PIXAPRO® LUMI 200 200Ws Studio Flash | Essential Photo | Photographic lighting and equpiment
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Specialist in studio lighting equipment and accessories for the Digital, Film and Video industries

PIXAPRO® LUMI 200 200Ws Studio Flash

Product Code: A-010601   Availability: In stock
£109.99 inc. vat

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Product Information

PLEASE NOTE: This video is not full a representation of what is included in this listing as some items are used for demonstration purposes only. Please see the “Specifications” tab for information on what this listing includes.

The PIXAPRO® LUMI 200 flash, is a stylish, robust, versatile and dependable studio monolight strobe suitable for both the serious Amateur photographer and the Pro User alike. It offers an impressive flash duration of up to 1/2000th of a second, as well as super-fast recycling time at just over one second.

The PIXAPRO® LUMI 200 features a bright 150w modelling lamp, and a 200Ws flash tube, that has a 6-stop power range (1/1 – 1/32 power) which can be adjusted in 2/10 of a stop increments. The power output is represented by 5.0 (min.) to 8.0 (max.) on the digital screen located at the back of the unit. The Lumi 200 also features an Auto-Dump feature, meaning that you don’t have to manually discharge your flash then you reduce its output power. The power of the flash and the modelling lamp can be adjusted using two control dial located at the back of the unit.

The PIXAPRO® LUMI 200 heads feature a built-in wireless control port, which allows it to be used in conjunction with the optional PIXAPRO® 16 Channel AC Trigger set. This allows you to control your flash heads remotely, removing the need to go up and individually adjust each and every light in your set up, saving you precious time. It also features an intelligent slave cell that can be set to ignore a Pre-Flash allowing it to be used in conjunction with your TTL flashes with no problems, opening up a whole new world of lighting possibilities.



  • Simple Intuitive controls
  • 6 f-Stop Power Range with 30 step adjustment from 5.0 to 8.0 in increments of 0.1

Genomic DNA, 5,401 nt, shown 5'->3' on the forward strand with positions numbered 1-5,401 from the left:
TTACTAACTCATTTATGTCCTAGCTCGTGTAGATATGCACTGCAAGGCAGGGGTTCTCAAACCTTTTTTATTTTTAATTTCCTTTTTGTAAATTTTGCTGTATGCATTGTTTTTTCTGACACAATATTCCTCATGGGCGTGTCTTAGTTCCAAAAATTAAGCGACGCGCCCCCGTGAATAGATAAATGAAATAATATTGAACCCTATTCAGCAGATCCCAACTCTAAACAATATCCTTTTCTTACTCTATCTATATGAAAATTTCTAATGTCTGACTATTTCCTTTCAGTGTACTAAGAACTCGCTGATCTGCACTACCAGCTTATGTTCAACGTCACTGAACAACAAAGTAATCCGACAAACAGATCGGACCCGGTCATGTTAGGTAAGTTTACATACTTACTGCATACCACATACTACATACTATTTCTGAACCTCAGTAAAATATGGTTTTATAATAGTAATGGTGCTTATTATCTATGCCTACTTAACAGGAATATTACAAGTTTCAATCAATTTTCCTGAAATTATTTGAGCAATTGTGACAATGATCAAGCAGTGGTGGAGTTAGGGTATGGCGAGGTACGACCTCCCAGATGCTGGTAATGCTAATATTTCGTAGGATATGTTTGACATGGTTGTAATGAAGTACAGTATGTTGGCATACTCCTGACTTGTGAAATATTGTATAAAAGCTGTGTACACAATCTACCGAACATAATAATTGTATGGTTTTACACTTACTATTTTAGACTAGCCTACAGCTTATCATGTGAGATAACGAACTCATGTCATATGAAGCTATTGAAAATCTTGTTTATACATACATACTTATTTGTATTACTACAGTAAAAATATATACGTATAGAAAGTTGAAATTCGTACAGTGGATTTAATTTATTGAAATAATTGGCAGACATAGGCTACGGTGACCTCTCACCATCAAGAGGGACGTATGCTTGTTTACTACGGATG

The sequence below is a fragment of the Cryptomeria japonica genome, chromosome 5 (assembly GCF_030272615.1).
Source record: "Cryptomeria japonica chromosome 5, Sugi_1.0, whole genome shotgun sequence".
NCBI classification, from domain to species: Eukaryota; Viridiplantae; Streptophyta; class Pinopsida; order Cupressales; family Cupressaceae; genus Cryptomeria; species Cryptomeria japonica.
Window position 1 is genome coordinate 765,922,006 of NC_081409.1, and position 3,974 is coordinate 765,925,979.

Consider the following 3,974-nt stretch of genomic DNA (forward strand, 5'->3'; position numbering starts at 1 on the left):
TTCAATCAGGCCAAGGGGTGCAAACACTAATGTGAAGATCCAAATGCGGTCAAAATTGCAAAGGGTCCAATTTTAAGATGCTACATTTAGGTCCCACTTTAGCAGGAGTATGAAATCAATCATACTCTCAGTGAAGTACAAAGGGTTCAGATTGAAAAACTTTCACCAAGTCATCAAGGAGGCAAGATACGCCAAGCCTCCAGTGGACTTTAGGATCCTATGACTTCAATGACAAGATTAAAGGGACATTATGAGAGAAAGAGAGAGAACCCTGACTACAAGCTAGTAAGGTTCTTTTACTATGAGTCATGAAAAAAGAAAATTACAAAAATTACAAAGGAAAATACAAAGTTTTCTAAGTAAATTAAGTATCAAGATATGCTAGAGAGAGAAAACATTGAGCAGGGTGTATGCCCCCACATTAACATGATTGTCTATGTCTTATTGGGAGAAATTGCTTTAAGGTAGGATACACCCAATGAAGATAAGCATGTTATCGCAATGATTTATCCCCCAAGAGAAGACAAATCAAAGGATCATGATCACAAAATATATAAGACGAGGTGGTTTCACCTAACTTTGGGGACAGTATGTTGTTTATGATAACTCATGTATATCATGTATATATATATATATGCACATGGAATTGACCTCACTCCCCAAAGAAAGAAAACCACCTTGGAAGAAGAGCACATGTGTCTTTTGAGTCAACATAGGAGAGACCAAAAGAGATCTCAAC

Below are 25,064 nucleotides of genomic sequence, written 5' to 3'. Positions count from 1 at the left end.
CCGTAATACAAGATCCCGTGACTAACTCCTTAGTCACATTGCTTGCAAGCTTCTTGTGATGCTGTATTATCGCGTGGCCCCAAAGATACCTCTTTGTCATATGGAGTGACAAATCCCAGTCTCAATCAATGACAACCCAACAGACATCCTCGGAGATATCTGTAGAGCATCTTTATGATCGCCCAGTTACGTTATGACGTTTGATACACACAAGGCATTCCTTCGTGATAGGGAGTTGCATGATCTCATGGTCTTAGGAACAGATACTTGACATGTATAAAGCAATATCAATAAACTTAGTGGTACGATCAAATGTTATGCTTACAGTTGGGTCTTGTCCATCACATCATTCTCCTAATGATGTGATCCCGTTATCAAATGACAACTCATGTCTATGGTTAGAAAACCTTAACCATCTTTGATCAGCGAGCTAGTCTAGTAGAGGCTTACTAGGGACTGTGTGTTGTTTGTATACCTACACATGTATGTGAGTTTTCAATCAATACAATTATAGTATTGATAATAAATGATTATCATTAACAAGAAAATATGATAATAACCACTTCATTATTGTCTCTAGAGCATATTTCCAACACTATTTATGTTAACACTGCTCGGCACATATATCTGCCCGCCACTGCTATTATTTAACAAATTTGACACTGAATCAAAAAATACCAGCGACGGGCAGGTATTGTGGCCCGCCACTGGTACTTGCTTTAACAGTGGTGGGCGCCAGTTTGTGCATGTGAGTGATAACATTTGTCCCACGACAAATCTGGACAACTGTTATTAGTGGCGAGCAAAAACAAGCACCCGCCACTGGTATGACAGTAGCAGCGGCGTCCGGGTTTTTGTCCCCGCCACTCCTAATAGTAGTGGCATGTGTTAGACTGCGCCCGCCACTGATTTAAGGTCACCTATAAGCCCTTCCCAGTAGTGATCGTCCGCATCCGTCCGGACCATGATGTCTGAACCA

• Fast Recycling times
  • Flash Duration of up to 1/2000s (Dependant on flash output)
  • Digital Display to show Flash Output
  • Optional Wireless Remote power control and flash triggering system.
  • High-quality 150W modelling lamp
  • Multiple modelling control modes.
  • Anti-pre-flash function, allowing the Lumi 200 o be used with Speedlites.
  • Automatic power dump feature.
  • Auto memory to recover your previous settings.
  • Compatible with a wide range of S-Type Accessories and Modifiers
  • Ideal for
    • Baby photo and school portrait,
    • Beauty and fashion photography eg. make up and hair shoot
    • Still life shooting and product photography,
    • Event and wedding shooting eg. prom

   For PiXAPRO Studio Strobe ComparisonPlease Click Here.

  For instructions on how to set up and use this product, Please Click Here.

  To Find Out More About the PIXAPRO® Flash Ecosystem, Please Click Here.

  For Spec. & Price Comparison with other popular Brands, Please Click Here.

PLEASE NOTE: This product is provided with a UK 3-Pin Power cable, if you require an EU power cable please notify us when purchasing your item.





Max Power (WS)


Guide Number

49(m ISO 100)

Colour Temperature

5600 ± 200K

Operating Voltage


Power Output Control

OFF, 5.0~8.0 (1/32~1/1)

Modelling Lamp (W)


Recycle Time


Triggering Method

Sync cord, Test button, Slave triggering, Wireless control port

Flash Duration





Flash diameter Φ12.5CM,  height of flash with handle 25CM,


length of flash with lamp cover 35CM

Net Weight



Item Qty
Lumi 200 Studio Flash Head 1
Power Cable 1
Lamp Cover 1
150w Modelling Bulb 1
Reflector 1


As used by:

Delivery Information


1.       What are my delivery options to the UK? 

  •     UK Saver Delivery £4.00 – We recommend allowing 2-3 working days for your order to reach you.

Order Date (if received before 3pm)

Latest Expected Delivery Date














  • UK Next Working Day Delivery £6.00 – If your order is received before our daily cut off time of 3:00pm, your order will be dispatched out from our warehouse the same day. You should then expect to receive your order the next working day.

Order Date (if received before 3pm)

Latest Expected Delivery Date

Monday - Thursday

Next Working Day





  •    UK Before 1pm Next Working Day Delivery £18.00 – If your order is received before our cut off time, you should expect to receive your order before 1pm the next working day.

Order Date (if received before 3pm)

Latest Expected Delivery Date

Monday - Thursday

Before 1pm Next Working Day


Before 1pm Monday


Before 1pm Tuesday